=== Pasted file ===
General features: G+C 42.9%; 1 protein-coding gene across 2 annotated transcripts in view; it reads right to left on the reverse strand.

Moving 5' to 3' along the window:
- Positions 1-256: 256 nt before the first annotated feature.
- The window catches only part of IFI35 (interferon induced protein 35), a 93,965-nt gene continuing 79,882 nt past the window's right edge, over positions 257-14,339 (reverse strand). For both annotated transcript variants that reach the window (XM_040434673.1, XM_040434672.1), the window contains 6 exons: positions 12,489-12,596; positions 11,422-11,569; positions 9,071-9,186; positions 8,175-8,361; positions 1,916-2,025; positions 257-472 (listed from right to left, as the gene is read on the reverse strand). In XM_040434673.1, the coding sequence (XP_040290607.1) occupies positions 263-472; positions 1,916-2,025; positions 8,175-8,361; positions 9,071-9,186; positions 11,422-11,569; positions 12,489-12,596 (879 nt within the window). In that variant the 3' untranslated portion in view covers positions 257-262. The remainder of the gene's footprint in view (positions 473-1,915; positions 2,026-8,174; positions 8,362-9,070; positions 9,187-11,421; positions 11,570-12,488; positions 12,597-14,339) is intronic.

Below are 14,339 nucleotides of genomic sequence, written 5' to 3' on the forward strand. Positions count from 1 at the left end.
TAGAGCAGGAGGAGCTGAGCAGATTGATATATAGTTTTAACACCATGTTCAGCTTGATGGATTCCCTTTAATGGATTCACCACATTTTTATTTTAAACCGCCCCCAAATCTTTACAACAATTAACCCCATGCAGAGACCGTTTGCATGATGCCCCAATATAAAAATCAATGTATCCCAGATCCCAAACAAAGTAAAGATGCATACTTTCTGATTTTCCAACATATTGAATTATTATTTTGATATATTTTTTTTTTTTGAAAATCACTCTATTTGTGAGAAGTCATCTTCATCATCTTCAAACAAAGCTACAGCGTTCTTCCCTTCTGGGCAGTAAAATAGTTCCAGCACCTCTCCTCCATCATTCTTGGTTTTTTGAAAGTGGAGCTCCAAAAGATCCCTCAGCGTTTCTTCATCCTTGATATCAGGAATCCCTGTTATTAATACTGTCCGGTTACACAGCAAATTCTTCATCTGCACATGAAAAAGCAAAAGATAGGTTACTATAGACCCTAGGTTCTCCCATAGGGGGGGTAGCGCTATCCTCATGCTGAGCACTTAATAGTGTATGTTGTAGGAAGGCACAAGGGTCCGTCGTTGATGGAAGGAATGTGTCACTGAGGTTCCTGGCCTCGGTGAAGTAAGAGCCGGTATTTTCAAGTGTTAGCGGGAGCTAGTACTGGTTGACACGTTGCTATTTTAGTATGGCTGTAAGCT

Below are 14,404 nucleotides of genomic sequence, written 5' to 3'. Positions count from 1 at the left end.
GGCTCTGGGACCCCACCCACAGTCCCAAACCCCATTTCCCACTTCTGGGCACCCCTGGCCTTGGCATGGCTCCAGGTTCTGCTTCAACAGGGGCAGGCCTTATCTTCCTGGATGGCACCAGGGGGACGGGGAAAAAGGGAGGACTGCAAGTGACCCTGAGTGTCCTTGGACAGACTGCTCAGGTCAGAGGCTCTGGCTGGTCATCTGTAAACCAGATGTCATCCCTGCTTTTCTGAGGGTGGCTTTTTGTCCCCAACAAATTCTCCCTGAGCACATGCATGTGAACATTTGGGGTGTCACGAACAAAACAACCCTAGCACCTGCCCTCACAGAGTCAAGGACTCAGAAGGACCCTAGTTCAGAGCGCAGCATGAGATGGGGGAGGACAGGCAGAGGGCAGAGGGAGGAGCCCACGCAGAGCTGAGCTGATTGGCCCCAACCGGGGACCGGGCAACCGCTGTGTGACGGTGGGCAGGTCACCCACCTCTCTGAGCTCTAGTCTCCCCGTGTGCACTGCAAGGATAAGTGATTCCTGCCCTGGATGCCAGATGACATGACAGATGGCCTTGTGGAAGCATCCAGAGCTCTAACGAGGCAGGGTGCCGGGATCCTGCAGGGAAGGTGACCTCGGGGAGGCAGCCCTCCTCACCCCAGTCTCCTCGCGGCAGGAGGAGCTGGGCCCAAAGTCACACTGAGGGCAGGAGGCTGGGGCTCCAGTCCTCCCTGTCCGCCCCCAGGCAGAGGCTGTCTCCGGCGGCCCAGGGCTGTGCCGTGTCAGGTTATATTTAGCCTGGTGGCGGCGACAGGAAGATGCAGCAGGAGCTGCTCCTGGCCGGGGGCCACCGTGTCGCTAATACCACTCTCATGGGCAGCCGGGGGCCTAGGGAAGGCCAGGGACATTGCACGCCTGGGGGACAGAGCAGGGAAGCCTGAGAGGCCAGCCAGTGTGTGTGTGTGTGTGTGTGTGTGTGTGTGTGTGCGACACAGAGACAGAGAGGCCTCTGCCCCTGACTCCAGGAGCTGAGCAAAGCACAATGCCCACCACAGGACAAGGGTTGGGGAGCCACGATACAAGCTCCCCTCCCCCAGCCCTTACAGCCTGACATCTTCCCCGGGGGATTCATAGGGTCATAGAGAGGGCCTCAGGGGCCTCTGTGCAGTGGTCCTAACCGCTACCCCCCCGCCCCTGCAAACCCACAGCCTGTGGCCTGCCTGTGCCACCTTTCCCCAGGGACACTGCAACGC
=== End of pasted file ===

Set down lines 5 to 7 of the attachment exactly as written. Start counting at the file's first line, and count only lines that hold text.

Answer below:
Below are 14,339 nucleotides of genomic sequence, written 5' to 3' on the forward strand. Positions count from 1 at the left end.
TAGAGCAGGAGGAGCTGAGCAGATTGATATATAGTTTTAACACCATGTTCAGCTTGATGGATTCCCTTTAATGGATTCACCACATTTTTATTTTAAACCGCCCCCAAATCTTTACAACAATTAACCCCATGCAGAGACCGTTTGCATGATGCCCCAATATAAAAATCAATGTATCCCAGATCCCAAACAAAGTAAAGATGCATACTTTCTGATTTTCCAACATATTGAATTATTATTTTGATATATTTTTTTTTTTTGAAAATCACTCTATTTGTGAGAAGTCATCTTCATCATCTTCAAACAAAGCTACAGCGTTCTTCCCTTCTGGGCAGTAAAATAGTTCCAGCACCTCTCCTCCATCATTCTTGGTTTTTTGAAAGTGGAGCTCCAAAAGATCCCTCAGCGTTTCTTCATCCTTGATATCAGGAATCCCTGTTATTAATACTGTCCGGTTACACAGCAAATTCTTCATCTGCACATGAAAAAGCAAAAGATAGGTTACTATAGACCCTAGGTTCTCCCATAGGGGGGGTAGCGCTATCCTCATGCTGAGCACTTAATAGTGTATGTTGTAGGAAGGCACAAGGGTCCGTCGTTGATGGAAGGAATGTGTCACTGAGGTTCCTGGCCTCGGTGAAGTAAGAGCCGGTATTTTCAAGTGTTAGCGGGAGCTAGTACTGGTTGACACGTTGCTATTTTAGTATGGCTGTAAGCT

Below are 14,404 nucleotides of genomic sequence, written 5' to 3'. Positions count from 1 at the left end.